6. Raise Your Threshold For Accusing People Of Faking Bisexuality (Scott Alexander, Astral Codex Ten): “Suppose someone (let’s say a woman) has exactly equal sexual attraction to both men and women. Their male dating pool is all heterosexual and bisexual men (95%+ of men), and their female dating pool is all lesbian and bisexual women (about 5–10% of women). So their potential dating pool is about 90% male. So this ‘perfectly’ bisexual woman could be expected to date about 10x as many men as women, just by numbers alone. The average person dates about seven people before marriage (yes, this seems low to me too). So if our bisexual woman samples exactly evenly from her male vs. female dating pool, we would expect about a 50–50 chance (0.90^7 = 0.478) that all seven of her relationships would be with men.”
    • A fascinating breakdown of some things I had rarely considered.
  7. The Cost Disease of the Populist Sector (Daniel W. Drezner, Substack): “The commingling of the rich and the powerful is a story as old as civilization, but in the current era of capitalism the dynamic has become even more problematic. David Brooks warned about ‘status-income disequilibrium’ in Bobos in Paradise: those who possess status but not wealth live first-class lives during the day but middle-class lives in the evening. Over time, these folks start to resent the middle-class aspects of their existence.”
    • This is a different perspective on political corruption scandals than I had considered before.

Less Serious Things Which Also Interested/Amused Glen

Things Glen Found Interesting A While Ago

Every week I’ll highlight an older link still worth your consideration. This week we have My White Privilege Didn’t Save Me. But God Did (Edie Wyatt, Quillette): “Not long after, I walked into a suburban Baptist church, full of strange, unfashionably dressed, conservative Christians. I was a Marxist, a feminist, foul-mouthed, a chain-smoker, and desperate. The love I received in that place is the reason that I will defend the rights of fundamentalist Christians to my dying breath.”

This is amazing. Reminder: titles are rarely chosen by the author and often do not reflect the essence of an article. From volume 279.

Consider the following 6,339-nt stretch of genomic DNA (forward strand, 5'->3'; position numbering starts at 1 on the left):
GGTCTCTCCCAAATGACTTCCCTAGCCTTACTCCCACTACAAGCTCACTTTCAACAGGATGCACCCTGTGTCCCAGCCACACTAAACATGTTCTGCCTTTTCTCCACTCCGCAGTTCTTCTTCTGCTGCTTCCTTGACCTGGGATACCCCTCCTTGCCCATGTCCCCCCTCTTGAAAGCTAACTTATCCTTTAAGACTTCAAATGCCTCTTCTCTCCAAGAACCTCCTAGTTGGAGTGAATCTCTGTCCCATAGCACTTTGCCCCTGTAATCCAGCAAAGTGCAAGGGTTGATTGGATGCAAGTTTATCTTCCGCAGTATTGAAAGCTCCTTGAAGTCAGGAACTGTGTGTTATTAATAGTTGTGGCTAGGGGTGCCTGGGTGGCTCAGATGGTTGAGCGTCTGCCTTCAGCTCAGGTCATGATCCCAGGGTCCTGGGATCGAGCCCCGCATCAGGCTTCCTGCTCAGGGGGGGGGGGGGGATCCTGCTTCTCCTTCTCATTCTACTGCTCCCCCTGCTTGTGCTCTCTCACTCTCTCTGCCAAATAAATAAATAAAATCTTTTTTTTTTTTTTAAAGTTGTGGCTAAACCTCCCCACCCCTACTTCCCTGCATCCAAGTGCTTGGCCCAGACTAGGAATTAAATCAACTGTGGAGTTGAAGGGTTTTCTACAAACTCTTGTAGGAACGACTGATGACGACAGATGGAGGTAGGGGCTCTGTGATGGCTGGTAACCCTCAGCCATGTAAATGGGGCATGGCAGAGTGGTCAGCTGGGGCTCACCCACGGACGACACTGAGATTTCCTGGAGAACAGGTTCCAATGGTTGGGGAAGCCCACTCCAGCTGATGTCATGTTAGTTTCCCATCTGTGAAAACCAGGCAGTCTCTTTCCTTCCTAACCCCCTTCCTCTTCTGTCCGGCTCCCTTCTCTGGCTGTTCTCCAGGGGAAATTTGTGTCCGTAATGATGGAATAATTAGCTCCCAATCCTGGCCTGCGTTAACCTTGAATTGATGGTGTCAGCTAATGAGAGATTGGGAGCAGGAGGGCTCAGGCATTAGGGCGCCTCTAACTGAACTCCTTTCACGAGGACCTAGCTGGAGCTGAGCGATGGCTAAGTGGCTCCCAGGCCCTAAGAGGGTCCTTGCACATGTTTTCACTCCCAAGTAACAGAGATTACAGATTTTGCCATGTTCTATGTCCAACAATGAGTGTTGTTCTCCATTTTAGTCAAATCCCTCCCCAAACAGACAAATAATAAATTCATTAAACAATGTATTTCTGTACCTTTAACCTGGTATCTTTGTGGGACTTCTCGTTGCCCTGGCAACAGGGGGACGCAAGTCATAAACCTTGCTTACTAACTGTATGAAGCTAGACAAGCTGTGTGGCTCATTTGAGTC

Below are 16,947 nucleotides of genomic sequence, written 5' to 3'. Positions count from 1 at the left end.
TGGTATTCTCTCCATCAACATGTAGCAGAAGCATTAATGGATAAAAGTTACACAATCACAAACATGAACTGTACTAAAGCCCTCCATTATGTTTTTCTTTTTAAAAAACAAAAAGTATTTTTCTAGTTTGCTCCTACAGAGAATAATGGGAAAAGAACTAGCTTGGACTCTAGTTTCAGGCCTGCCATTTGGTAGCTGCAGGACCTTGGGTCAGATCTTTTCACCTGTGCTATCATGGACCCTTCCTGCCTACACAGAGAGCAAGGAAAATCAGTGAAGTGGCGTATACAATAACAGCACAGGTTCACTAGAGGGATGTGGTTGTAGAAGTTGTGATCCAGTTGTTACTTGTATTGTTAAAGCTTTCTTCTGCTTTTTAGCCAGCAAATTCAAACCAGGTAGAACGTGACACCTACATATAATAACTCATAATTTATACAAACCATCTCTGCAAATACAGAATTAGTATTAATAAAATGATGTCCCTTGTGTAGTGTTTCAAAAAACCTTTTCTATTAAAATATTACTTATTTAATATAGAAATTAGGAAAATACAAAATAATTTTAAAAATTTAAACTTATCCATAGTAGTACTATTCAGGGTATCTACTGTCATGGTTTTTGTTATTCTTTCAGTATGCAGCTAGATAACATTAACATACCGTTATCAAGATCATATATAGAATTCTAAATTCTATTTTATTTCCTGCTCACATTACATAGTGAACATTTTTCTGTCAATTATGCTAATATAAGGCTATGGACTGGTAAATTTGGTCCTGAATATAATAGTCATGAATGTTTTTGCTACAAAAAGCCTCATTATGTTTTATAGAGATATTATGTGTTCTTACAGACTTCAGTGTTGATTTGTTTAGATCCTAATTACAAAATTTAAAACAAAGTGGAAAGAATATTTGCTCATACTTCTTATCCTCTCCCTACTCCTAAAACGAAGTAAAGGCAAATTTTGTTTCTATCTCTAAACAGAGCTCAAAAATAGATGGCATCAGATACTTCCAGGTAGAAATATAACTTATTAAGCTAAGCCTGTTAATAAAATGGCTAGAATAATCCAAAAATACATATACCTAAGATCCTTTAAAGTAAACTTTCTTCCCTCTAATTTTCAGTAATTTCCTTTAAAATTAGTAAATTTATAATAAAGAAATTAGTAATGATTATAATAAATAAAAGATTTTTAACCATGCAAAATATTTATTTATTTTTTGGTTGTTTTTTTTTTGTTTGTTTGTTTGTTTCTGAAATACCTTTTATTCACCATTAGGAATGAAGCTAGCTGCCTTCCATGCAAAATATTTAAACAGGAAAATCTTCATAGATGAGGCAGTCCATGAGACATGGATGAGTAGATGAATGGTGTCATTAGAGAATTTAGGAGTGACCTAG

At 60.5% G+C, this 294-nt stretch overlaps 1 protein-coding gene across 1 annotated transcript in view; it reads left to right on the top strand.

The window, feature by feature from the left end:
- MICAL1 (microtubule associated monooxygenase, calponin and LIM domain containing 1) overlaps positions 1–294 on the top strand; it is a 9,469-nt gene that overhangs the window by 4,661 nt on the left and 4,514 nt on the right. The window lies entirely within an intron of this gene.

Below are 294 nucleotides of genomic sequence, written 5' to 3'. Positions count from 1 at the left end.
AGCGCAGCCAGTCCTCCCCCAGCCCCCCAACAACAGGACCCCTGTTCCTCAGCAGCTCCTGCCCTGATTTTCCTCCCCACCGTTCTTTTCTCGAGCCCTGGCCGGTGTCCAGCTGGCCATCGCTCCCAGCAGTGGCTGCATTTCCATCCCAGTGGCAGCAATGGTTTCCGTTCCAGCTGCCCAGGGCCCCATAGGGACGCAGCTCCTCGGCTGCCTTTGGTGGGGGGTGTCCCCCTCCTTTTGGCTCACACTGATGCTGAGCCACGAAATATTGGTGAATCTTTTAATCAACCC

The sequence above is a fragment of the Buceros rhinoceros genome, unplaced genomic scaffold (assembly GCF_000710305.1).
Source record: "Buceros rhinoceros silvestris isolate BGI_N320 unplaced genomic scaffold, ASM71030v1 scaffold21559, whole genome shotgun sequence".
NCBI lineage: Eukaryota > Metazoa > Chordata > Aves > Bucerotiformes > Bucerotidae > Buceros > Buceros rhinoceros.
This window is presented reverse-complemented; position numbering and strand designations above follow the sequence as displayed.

Why Do You Send This Email?

In the time of King David, the tribe of Issachar produced shrewd warriors “who understood the times and knew what Israel should do” (1 Chron 12:32). In a similar way, we need to become wise people whose faith interacts with the world. I pray this email gives you greater insight, so that you may continue the tradition of Issachar.


Chi Alpha is not a partisan organization. To paraphrase another minister: we are not about the donkey’s agenda and we are not about the elephant’s agenda — we are about the Lamb’s agenda. Having said that, I read widely (in part because I believe we should aspire to pass the ideological Turing test and in part because I do not believe I can fairly say “I agree” or “I disagree” until I can say “I understand”) and may at times share articles that have a strong partisan bias simply because I find the article stimulating. The upshot: you should not assume I agree with everything an author says in an article I mention, much less things the author has said in other articles (although if I strongly disagree with something in the article I’ll usually mention it). And to the extent you can discern my opinions, please understand that they are my own and not necessarily those of Chi Alpha or any other organization I may be perceived to represent. Also, remember that I’m not reporting news — I’m giving you a selection of things I found interesting. There’s a lot happening in the world that’s not making an appearance here because I haven’t found stimulating articles written about it. If this was forwarded to you and you want to receive future emails, sign up here. You can also view the archives.

Leave a Reply